Lance moves closer to sixth straight title

L'ALPE D'HUEZ, France -- Mouth open, silver chain dangling
out of his unzipped yellow jersey, Lance Armstrong pedaled
relentlessly through a sea of frenzied fans crowding his path in
the Alps.

On one of cycling's most famous peaks, Armstrong shut out the
cheers and taunts Wednesday to focus on finishing off his chief
rival and locking up a record sixth straight Tour de France title.

The Texan won the first time trial to the L'Alpe d'Huez ski
station, surging up the legendary 9.6-mile climb to establish
beyond any doubt that he is unmatched on the mountains.

He finished his second consecutive stage victory in 39 minutes,
41 seconds, his legs whirring through 21 hairpin bends lined with
hundreds of thousands of spectators honking horns, ringing cowbells
and yelling in a cacophony of languages.

The performance was so dominant that Armstrong overtook his last
true challenger for the overall title, Ivan Basso, even though the
Italian started two minutes earlier.

With four days left in the three-week cycling marathon, only
disaster could prevent Armstrong from adding to his string of five
consecutive titles.

"I'm real careful about counting to the number six," Armstrong
said. "I'll do that on the final lap on the Champs-Elysees."

Only three riders, including Armstrong's teammate Jose Azevedo,
finished within two minutes of the American. The others were 1997
champion and five-time overall runner-up Jan Ullrich, 61 seconds
back in second place, and his teammate Andreas Kloden, 1:41 behind
in third.

Basso was eighth, 2:33 off Armstrong's pace. While still closest
to Armstrong, his total deficit grew from 1:25 to 3:48.

"I hoped to lose less time," Basso said, "but Lance was

Armstrong caught Basso and passed him just after riding over a
red-white-and-blue Texas state flag drawn on the black pavement.
Basso glanced left at Armstrong, who just looked straight ahead.

"That is incredibly motivating for a rider when you see you're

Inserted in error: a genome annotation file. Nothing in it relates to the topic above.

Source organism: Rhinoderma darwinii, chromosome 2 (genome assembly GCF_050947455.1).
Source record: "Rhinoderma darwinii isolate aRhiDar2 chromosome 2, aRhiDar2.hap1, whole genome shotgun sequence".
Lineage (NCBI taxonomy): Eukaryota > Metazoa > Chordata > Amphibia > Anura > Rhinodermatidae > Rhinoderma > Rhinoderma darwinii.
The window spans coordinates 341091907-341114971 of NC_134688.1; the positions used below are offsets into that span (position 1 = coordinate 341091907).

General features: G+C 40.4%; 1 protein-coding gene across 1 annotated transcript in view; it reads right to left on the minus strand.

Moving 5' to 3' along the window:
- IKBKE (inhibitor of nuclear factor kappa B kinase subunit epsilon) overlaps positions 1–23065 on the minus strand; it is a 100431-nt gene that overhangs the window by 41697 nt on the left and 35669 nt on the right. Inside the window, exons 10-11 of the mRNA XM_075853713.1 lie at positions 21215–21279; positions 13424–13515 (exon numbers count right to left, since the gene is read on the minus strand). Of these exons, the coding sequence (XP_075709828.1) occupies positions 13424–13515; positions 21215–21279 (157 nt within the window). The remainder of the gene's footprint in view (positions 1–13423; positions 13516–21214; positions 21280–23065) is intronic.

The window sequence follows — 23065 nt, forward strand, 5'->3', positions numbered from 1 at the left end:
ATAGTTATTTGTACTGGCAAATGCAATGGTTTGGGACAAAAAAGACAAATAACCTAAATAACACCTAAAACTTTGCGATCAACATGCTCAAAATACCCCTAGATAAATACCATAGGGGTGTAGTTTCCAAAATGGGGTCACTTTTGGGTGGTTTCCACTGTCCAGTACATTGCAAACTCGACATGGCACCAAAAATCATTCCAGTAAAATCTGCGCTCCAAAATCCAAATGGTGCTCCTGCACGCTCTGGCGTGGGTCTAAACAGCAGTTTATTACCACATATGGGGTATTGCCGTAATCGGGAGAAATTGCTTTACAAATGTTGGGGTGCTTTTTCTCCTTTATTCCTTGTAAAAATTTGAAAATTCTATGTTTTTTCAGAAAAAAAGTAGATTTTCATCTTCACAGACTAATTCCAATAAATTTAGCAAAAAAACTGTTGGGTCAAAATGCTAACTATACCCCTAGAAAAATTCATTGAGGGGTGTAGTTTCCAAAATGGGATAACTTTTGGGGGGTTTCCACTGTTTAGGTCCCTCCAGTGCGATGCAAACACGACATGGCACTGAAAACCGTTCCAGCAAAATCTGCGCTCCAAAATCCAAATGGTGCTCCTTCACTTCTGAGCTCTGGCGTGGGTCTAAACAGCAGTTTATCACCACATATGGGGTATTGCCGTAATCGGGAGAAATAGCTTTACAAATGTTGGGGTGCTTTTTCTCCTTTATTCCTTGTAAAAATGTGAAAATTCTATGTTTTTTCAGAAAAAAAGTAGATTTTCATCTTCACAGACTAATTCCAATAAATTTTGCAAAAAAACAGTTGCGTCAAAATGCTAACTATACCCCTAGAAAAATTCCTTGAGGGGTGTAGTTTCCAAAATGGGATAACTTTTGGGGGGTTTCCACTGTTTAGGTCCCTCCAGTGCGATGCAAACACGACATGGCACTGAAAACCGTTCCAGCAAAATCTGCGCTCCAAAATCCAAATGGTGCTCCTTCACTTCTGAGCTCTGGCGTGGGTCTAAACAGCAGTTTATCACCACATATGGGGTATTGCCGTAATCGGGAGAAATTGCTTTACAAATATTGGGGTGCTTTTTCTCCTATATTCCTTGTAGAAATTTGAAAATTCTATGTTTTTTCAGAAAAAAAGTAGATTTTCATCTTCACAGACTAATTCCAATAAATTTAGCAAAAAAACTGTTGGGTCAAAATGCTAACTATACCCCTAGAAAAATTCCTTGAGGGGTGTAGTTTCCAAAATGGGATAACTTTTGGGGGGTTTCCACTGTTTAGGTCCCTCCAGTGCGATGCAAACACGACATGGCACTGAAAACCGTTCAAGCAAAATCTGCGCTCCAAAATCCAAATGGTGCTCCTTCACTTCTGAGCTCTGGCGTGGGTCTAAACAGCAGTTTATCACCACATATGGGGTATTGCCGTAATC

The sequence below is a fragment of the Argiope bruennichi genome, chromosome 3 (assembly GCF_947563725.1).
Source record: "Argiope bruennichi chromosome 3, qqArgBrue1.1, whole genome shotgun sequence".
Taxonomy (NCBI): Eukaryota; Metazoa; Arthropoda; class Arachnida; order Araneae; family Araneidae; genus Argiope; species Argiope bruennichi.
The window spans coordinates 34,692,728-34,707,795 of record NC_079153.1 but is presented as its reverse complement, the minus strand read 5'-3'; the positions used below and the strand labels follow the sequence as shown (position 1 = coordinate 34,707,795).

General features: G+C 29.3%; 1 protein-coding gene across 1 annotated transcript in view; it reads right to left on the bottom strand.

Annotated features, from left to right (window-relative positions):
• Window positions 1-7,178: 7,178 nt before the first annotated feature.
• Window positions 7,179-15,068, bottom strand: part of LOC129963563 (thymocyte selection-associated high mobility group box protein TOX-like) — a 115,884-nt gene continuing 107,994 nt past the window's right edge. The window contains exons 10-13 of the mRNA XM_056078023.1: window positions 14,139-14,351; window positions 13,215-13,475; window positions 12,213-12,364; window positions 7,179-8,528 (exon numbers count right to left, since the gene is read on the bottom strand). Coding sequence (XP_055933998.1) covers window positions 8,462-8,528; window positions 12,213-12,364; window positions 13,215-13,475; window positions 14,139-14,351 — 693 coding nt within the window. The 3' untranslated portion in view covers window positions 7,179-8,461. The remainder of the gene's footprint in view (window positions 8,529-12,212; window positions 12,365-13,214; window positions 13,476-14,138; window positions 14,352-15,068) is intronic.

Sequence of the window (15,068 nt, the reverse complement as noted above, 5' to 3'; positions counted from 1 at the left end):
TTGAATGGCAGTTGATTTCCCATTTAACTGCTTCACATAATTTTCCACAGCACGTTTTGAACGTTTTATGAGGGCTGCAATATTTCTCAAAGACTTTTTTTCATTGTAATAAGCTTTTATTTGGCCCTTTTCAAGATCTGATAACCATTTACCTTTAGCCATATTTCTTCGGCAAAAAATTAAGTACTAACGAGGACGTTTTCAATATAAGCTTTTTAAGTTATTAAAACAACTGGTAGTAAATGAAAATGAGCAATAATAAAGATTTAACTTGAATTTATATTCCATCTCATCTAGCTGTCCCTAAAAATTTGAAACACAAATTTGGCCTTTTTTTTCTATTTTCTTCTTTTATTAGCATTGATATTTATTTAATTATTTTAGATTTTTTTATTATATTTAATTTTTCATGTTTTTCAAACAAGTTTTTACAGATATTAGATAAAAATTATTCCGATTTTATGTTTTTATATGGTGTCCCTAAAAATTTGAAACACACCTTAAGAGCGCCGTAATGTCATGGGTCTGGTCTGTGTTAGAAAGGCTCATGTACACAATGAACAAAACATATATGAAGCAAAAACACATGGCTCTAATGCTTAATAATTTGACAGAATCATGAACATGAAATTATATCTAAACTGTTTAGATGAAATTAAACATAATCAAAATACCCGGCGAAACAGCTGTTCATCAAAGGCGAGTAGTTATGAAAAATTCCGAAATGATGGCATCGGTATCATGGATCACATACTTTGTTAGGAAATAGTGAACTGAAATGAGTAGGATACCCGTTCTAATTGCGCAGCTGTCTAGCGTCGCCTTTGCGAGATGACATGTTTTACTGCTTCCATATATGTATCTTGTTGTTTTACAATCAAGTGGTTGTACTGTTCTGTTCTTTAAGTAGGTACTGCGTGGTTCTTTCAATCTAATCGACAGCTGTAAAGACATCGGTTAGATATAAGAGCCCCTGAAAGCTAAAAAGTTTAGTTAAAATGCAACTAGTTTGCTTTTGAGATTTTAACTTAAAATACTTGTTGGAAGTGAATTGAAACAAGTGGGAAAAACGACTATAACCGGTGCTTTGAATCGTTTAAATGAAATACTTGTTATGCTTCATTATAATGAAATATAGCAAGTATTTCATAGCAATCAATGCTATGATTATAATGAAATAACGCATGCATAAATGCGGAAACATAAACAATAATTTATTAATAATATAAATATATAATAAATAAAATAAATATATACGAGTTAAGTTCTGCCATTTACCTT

catching somebody," Armstrong said. "I have a ton of respect for
Ivan. I think he's the biggest threat in the race. I think he's the
brightest future for the Tour."

Ullrich climbed from fifth to fourth overall, but his deficit
grew to 7:55. Kloden, lags by 5:03. Azevedo was fourth Wednesday,
1:45 back, and is fifth overall -- remarkable for a rider who has
concentrated on helping his team leader.

Armstrong now has three individual stage victories this Tour --
all in the mountains, taking his career total to 19. He trained
relentlessly on climbs before the Tour, repeatedly scaling L'Alpe

Last year, Armstrong wound up just 61 seconds ahead of Ullrich
in Paris. The shakiness of that victory -- by far his narrowest
winning margin since he came back from cancer to take his first
Tour in 1999 -- spurred his preparations.

"This is not a final exam you can cram for. This is the Tour,
and it requires a yearlong commitment. You come here in the month
of May when it's a ghost town, and you simply ride up and down the
mountain," Armstrong said.

"These are things we do, have always done, and personally love
more than anything. The only people here are those paving the roads
or working in the one or two hotels that are open. There's not a
million people on the side of the road. Just a few people, and that
makes it beautiful and makes the difference between winning and

As overall leader, Armstrong had the advantage of being the last
of the 157 riders to start Wednesday's individual race against the
clock. That enabled him to measure himself against his opponents --
notably Basso.

Wearing black shoes, black socks and his coveted yellow jersey
as overall leader, which he reclaimed Tuesday by winning the first
stage in the Alps, Armstrong found energy for a sprint finish.

"I didn't expect to gain so much time on Ivan Basso," he said.
"When I set out, I didn't know how fast I was going, how my form
was. But a spectator said, 'A minute ahead.' I replied, 'No, no,
that's not possible."'

At times, crowds covered the road, parting only at the last
moment as riders approached. Some fans ran alongside the bicycles,
waving flags that came close to catching handlebars or wheels.
Others forced riders to swerve.

It was the first time Tour organizers held a time trial on the
legendary climb. Armstrong said it was "a bad idea," adding:
"It's not safe for anybody."

Some riders said fans booed or offered beer. Armstrong
complained that some German fans were "horrible" but said crowd
animosity "motivates me more than anything."

"What I don't understand is when I watch the television, they
cheer for everybody. They don't spit on them," he said.

But he added: "This is big-time sport. People are emotional and
excited. ... It doesn't take away from my desire to win. I think it
puts a little fuel on the fire."

The ascent is classed as "hors categorie," or unrated -- the
hardest on cycling's scale of difficulty. But Armstrong still
climbed at an average speed of 14.5 mph.

"Lots of emotion, lots of adrenaline," Armstrong said. "I
wanted it bad because of the history around this mountain and the
importance to the race."